In May 2020, undergraduate students in the UC Berkeley course, "Contemporary Immigration in Global Perspectives," taught by BIMI Founding Director, Dr. Irene Bloemraad, along with six undergraduate mentors wrote and presented original research reports in response to the global pandemic. The research focused on immigrants' access to services in five Bay Area counties - Alameda, Contra Costa, San Francisco, San Mateo, and Sonoma - in addition to civic engagement in light of the 2020 U.S. Presidential Election in November. Reports drew on US Census and government data along with interviews with local stakeholders and community service providers within each county. Presentations were featured at a virtual symposium entitled, "Who Counts? Civic Engagement and COVID-19 Services for Immigrants in the Bay Area" which gathered 70+ policymakers, researchers, local government officials, and community service providers to discuss unique challenges immigrant communities face in the pandemic.
The Collegium Fellowship supports the integration of research into the teaching of undergraduates. Each year, six Collegium Fellows are selected to mentor undergraduate students as they complete research complementing BIMI's ongoing projects. Read more about the Collegium Fellowship and past undergraduate student research here.
This project examines how Alameda County’s immigrant population has been affected by COVID-19 by focusing on four key areas: education, employment, healthcare, and food accessibility. Through a case study of the Oakland Unified School District, they find that there is a need for more free lunch distribution sites and community internet hotspots for students in need of these services. The results show that foreign-born people’s employment has been affected by COVID-19 due to the high percentage of immigrant essential workers and layoffs in the county, making it all the more important for essential workers to be provided with proper PPE and for more economic relief for those affected. The report offers specific policy recommendations regarding ensuring the distribution of information about COVID-19 and testing and treatment in the county. The report also recommends that the county works with local organizations and programs to ensure the delivery of food to address food insecurity within the county.
Through data analysis and interviews with local programs, student researchers assessed the healthcare, accessibility of food, education, and legal aid available to immigrants in Contra Costa County during COVID-19. They found that the foreign-born population in the county faces language barriers, a lack of information about the services available to them, transportation difficulties, and a lack of technology, making it difficult for immigrants to access crucial services during the pandemic. The findings in the report suggest establishing sites for the distribution of food directly within community spaces, opening more pathways for communication between service providers and community members that include translation services, and making technology more accessible to immigrants so that they are able to utilize the services that have moved online due to the pandemic.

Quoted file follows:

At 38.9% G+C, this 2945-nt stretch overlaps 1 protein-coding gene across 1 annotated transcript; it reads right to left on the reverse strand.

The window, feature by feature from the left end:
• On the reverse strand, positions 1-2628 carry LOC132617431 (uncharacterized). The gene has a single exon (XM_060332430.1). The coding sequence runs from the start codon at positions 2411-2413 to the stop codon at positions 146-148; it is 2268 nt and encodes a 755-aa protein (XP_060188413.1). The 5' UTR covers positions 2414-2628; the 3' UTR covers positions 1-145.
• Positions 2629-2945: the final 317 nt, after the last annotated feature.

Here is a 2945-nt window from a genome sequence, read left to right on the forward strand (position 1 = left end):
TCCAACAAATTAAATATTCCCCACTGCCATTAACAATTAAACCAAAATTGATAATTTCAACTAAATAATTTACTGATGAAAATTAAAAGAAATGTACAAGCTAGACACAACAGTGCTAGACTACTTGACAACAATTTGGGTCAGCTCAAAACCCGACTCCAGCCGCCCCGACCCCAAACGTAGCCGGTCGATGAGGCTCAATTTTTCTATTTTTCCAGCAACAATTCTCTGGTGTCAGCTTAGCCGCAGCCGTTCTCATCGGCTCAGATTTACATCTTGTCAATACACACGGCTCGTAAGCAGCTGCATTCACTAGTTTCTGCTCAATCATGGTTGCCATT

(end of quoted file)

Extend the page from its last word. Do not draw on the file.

Student researchers assessed the accessibility and availability of medical and legal resources provided to immigrants in San Francisco during COVID-19. Through data analysis and an interview with a county official, they found that while there was a good amount of clinics in the county, there was a need for better accessibility. They found that there was a lack of clinics in immigrant-concentrated areas and issues with outreach attempts to immigrants. The student researchers offer specific policy recommendations focusing on improving accessibility of these clinics, such as expanding clinics in immigrant concentrated areas and using ethnic media for outreach.
The student researchers that looked at San Mateo county focused on health, legal, political engagement, and food security services. They gathered their research into a website to evaluate how these resources are being provided to immigrants in the county. Through interviews with local organizations and data from BIMI’s online mapping tool, this project concludes that there is a need to incorporate more immigration legal organizations directly within immigrant communities. This will result in building more trust in these services and making them more accessible to immigrants. The report recommends that health and legal services cater to the linguistic diversity of the county and communicate using multiple platforms of communication. These measures will provide pathways for accurate communication about the pandemic and for political engagement in the upcoming elections.
Student researchers investigating Sonoma County’s services to the immigrant population during COVID-19 assessed the availability of financial assistance, food, health and legal clinics, and accurate information. After analyzing data and interviewing local mayors and community organizations, they found that there was an issue of availability as there were not many programs aimed at immigrants and not many resources accessible throughout the county. The student researchers recommend local governments to reach out to immigrant populations more directly by utilizing ethnic media and translating into more languages. They also recommend more community centers and legal aid clinics to be opened up.